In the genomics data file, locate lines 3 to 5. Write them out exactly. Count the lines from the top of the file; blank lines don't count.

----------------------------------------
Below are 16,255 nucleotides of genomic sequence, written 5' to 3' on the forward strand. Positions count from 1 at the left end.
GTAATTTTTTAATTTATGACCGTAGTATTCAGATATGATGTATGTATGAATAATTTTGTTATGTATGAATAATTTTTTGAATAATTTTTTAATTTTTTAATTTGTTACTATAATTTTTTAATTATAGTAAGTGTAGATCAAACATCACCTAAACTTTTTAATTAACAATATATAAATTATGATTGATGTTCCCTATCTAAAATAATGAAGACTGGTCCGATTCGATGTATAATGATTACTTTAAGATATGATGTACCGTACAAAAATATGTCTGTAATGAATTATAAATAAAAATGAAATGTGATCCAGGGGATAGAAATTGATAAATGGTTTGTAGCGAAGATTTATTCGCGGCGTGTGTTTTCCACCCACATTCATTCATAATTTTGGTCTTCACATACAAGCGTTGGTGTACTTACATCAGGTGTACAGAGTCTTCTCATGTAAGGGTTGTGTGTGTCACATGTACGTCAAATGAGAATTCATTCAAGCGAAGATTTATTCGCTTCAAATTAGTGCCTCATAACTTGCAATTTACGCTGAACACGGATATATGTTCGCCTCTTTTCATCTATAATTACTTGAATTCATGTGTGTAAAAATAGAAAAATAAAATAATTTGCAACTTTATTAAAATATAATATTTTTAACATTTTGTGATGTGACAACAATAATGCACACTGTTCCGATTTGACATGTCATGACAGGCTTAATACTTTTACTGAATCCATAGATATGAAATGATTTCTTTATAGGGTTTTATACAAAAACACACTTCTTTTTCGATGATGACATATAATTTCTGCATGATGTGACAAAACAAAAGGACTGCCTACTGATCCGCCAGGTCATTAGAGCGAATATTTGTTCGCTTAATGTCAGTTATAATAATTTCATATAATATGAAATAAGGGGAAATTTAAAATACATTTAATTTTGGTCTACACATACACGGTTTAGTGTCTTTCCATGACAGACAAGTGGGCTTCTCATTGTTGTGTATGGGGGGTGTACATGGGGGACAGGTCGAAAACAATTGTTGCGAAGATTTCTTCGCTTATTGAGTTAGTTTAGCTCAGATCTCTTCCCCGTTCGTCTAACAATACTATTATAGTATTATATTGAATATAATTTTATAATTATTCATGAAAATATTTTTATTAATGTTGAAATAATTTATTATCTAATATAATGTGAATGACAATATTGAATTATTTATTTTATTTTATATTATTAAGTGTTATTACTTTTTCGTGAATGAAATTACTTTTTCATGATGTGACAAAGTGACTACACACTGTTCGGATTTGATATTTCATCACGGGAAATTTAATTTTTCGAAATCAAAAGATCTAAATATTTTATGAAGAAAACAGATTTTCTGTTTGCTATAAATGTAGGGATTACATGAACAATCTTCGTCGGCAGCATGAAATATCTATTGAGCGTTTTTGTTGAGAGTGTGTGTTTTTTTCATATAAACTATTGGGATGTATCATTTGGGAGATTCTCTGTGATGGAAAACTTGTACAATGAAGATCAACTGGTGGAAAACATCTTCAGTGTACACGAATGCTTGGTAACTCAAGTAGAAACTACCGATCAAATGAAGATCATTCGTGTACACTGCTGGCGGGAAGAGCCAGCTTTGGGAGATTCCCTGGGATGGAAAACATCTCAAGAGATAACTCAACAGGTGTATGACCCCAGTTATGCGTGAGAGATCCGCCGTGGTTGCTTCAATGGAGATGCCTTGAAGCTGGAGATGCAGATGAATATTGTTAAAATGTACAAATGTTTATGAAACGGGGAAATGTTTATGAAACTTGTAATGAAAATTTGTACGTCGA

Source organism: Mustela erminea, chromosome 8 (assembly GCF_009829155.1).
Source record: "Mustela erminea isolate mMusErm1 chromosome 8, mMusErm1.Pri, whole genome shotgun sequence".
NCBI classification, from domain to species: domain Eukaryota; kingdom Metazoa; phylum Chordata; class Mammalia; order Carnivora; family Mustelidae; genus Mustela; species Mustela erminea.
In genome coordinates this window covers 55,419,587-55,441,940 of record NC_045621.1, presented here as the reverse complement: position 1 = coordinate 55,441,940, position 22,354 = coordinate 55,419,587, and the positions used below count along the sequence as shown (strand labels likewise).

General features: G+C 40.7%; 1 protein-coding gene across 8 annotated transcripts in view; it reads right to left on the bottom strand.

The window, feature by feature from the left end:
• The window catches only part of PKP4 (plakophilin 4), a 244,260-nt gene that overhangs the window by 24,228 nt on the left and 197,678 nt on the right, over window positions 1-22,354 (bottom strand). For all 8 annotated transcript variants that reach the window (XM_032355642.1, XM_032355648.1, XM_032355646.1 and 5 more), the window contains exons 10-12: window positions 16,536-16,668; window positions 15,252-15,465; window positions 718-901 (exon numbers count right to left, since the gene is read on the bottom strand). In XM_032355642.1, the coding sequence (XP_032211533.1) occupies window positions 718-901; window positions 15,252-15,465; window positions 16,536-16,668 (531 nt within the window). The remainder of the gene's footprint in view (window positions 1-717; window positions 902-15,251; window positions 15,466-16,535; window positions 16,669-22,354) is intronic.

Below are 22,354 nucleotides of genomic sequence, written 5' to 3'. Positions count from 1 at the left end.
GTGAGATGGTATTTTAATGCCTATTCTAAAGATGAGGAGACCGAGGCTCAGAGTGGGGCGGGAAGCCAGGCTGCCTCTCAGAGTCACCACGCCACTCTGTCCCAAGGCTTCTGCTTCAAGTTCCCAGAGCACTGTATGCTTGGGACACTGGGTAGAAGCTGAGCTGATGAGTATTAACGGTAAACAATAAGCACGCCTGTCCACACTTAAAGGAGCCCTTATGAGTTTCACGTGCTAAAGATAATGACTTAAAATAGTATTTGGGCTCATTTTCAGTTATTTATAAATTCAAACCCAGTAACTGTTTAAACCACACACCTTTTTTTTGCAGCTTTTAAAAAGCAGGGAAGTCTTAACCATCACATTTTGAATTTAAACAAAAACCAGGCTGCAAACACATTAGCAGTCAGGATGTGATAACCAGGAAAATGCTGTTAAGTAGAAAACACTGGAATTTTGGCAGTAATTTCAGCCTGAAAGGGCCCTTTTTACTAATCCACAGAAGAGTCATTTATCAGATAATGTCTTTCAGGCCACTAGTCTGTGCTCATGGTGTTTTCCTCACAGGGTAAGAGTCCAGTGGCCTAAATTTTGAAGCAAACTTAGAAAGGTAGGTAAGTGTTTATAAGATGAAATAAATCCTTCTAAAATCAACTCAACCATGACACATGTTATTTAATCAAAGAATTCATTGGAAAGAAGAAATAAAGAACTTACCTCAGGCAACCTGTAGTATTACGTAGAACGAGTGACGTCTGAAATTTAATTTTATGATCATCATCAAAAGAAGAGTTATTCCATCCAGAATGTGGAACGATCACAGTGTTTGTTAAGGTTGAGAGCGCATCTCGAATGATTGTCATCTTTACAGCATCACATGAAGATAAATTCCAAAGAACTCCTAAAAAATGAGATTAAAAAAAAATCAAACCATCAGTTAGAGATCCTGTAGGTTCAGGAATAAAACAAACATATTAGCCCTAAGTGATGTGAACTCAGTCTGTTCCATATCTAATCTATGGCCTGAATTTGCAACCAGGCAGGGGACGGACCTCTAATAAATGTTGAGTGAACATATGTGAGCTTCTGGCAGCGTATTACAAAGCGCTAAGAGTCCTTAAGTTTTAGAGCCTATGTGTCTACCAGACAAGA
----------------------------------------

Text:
Source organism: Mustela erminea, chromosome 8 (assembly GCF_009829155.1).
Source record: "Mustela erminea isolate mMusErm1 chromosome 8, mMusErm1.Pri, whole genome shotgun sequence".
NCBI classification, from domain to species: domain Eukaryota; kingdom Metazoa; phylum Chordata; class Mammalia; order Carnivora; family Mustelidae; genus Mustela; species Mustela erminea.